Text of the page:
nep-cdm New Economics Papers
on Collective Decision-Making
Issue of 2021‒02‒22
three papers chosen by
Stan C. Weeber, McNeese State University

  1. Electoral Commitment in Asymmetric Tax-competition Models By Yukihiro Nishimura; Kimiko Terai
  2. Vote Delegation and Misbehavior By Hans Gersbach; Akaki Mamageishvili; Manvir Schneider
  3. The dynamics of cooperation, power, and inequality in a group-structured society By Tverskoi, Denis; Senthilnathan, Athmanathan; Gavrilets, Sergey

  1. By: Yukihiro Nishimura (Corresponding author. Graduate School of Economics, Osaka University); Kimiko Terai (Faculty of Economics, Keio University)
    Abstract: This study examines the political process of tax competition among asymmetric countries, highlighting the role of the commitment to the electoral promises. The median voters deliberately elect a delegate whose preferences di?er from their own (strategic delegation), which is self-enforcing under symmetric countries. We ?rst show that the outcome of strategic delegation is replicated when the candidates do not make binding campaign promises in both countries, and the opposite scenario of the binding commitments to the platforms leads to the self-representation by the median voters. We then amplify the model by adding the pre-election stage where the citizens choose whether the credibility of election promises is critical, through subscription numbers of newspapers and social media which determine the cost of betrayal of the proposed platforms (or the lack of the proposal). We then show that, depending on the type of asymmetries under consideration, su?cient asymmetry or su?ciently equal income distribution generate the commitment to the election campaign promises as the equilibrium outcome.
    Keywords: Capital-tax competition; Election campaign promises; Asymmetric countries; Voting
    JEL: C72 D72 D78 H23 H87
    Date: 2021–02
  2. By: Hans Gersbach; Akaki Mamageishvili; Manvir Schneider
    Abstract: We study vote delegation with "well-behaving" and "misbehaving" agents and compare it with conventional voting. Typical examples are validation or governance tasks on blockchains. There is a majority of well-behaving agents, but since voting is costly, they may want to abstain or delegate their vote to other agents. Misbehaving agents always vote. We compare conventional voting allowing for abstention with vote delegation. Preferences of voters are private information and a positive outcome is achieved if well-behaving voters win. We provide three insights: First, if the number of misbehaving voters, denoted by #X, is high, both voting methods fail to deliver a positive outcome. Second, if #X is moderate, conventional voting delivers a positive outcome, while vote delegation fails with probability one. Third, if #X is low, delegation delivers a positive outcome with a higher probability than conventional voting. Finally, our results allow us assessing the performance of vote delegation which is known as "liquid democracy".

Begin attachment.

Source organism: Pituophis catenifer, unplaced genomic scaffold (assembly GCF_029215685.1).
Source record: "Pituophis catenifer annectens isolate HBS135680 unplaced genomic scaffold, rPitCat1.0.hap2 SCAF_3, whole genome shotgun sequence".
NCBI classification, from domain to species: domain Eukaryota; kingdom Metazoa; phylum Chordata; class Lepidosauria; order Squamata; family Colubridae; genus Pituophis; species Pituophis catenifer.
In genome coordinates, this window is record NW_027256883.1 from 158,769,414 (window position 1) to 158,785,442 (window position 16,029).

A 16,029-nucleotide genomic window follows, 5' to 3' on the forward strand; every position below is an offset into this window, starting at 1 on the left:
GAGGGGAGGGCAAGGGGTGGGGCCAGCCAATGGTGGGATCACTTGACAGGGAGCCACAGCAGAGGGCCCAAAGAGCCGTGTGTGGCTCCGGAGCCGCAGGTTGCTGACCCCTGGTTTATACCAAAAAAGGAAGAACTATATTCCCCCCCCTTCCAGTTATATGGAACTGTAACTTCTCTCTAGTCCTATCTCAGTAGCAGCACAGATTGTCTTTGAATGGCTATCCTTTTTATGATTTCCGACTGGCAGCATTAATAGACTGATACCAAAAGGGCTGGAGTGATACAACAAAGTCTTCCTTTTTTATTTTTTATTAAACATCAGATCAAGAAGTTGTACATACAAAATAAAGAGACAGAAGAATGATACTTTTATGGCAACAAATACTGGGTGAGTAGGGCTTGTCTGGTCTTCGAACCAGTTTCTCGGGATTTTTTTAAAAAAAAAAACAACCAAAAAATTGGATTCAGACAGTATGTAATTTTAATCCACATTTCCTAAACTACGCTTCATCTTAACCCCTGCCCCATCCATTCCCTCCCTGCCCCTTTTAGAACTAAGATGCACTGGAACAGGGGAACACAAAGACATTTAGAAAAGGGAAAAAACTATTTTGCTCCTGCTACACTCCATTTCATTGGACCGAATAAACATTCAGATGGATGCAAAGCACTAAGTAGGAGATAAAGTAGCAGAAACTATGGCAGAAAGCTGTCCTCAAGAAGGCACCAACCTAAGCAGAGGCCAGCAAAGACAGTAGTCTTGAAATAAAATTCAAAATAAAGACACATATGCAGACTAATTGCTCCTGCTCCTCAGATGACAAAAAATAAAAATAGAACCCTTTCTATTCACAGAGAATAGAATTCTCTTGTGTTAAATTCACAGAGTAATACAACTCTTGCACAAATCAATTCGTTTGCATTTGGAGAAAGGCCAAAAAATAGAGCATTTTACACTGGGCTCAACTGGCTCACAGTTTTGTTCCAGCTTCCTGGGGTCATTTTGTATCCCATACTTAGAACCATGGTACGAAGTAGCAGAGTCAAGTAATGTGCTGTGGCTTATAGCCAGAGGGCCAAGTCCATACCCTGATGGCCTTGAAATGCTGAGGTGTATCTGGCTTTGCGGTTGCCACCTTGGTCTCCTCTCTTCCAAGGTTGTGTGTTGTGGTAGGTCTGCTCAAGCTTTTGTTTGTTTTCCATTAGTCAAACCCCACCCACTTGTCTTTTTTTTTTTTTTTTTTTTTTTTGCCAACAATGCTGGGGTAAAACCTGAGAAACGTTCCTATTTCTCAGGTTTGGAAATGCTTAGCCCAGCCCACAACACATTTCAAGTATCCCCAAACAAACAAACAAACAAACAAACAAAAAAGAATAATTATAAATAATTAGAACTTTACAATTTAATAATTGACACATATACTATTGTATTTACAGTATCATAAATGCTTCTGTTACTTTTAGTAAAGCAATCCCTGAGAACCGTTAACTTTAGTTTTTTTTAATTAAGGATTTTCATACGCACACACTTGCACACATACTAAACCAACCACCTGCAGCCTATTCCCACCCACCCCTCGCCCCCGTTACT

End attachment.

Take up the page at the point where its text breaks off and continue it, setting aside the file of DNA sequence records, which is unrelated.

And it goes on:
Date: 2021–02
  3. By: Tverskoi, Denis; Senthilnathan, Athmanathan; Gavrilets, Sergey
    Abstract: Most human societies are characterized by the presence of groups which cooperate through joint actions but also compete for resources and power. The processes of within- and between- group cooperation and competition have shaped human history over the last several millennia. To deepen our understanding of the underlying social dynamics, we model a society subdivided into groups with constant sizes and dynamically changing powers. Both individuals within groups and groups themselves participate in collective actions. The groups are also engaged in political contests over power which determines how resources are distributed. Using analytical approximations and agent-based simulations, we show that the model exhibits rich behavior characterized by multiple stable equilibria and, under some conditions, non-equilibrium dynamics. The strength of democratic institutions plays a key role: increasing it promotes cooperation, reduces variation in power, and mitigates inequality among groups. We show that increasing potential benefits of between-group cooperation promotes it only in societies with strong democratic institutions. We show that small groups are successful in competition if the jointly-produced goods are rivalrous and the potential benefit of cooperation is small. Otherwise large groups dominate. Overall our model contributes towards a better understanding of the causes of variation between societies in terms of the economic and political inequality within them.
    Date: 2021–02–08

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